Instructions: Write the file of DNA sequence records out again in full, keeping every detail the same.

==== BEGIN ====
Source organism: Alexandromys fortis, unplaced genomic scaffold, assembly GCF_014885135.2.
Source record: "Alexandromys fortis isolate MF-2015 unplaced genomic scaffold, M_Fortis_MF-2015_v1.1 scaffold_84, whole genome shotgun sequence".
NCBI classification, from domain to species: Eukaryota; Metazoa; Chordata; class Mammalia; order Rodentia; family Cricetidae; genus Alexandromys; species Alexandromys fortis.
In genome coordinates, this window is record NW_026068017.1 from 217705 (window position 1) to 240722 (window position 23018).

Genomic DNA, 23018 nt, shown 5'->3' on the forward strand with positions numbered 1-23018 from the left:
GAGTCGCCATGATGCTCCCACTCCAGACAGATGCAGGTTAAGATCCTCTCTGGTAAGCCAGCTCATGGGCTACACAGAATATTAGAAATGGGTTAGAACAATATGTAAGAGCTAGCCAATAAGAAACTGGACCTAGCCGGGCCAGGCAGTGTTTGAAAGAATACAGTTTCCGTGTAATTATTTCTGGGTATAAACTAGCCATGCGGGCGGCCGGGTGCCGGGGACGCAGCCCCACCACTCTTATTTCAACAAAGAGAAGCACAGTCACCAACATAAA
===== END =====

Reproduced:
Source organism: Alexandromys fortis, unplaced genomic scaffold, assembly GCF_014885135.2.
Source record: "Alexandromys fortis isolate MF-2015 unplaced genomic scaffold, M_Fortis_MF-2015_v1.1 scaffold_84, whole genome shotgun sequence".
NCBI classification, from domain to species: Eukaryota; Metazoa; Chordata; class Mammalia; order Rodentia; family Cricetidae; genus Alexandromys; species Alexandromys fortis.
In genome coordinates, this window is record NW_026068017.1 from 217705 (window position 1) to 240722 (window position 23018).

Genomic DNA, 23018 nt, shown 5'->3' on the forward strand with positions numbered 1-23018 from the left:
GAGTCGCCATGATGCTCCCACTCCAGACAGATGCAGGTTAAGATCCTCTCTGGTAAGCCAGCTCATGGGCTACACAGAATATTAGAAATGGGTTAGAACAATATGTAAGAGCTAGCCAATAAGAAACTGGACCTAGCCGGGCCAGGCAGTGTTTGAAAGAATACAGTTTCCGTGTAATTATTTCTGGGTATAAACTAGCCATGCGGGCGGCCGGGTGCCGGGGACGCAGCCCCACCACTCTTATTTCAACAAAGAGAAGCACAGTCACCAACATAAA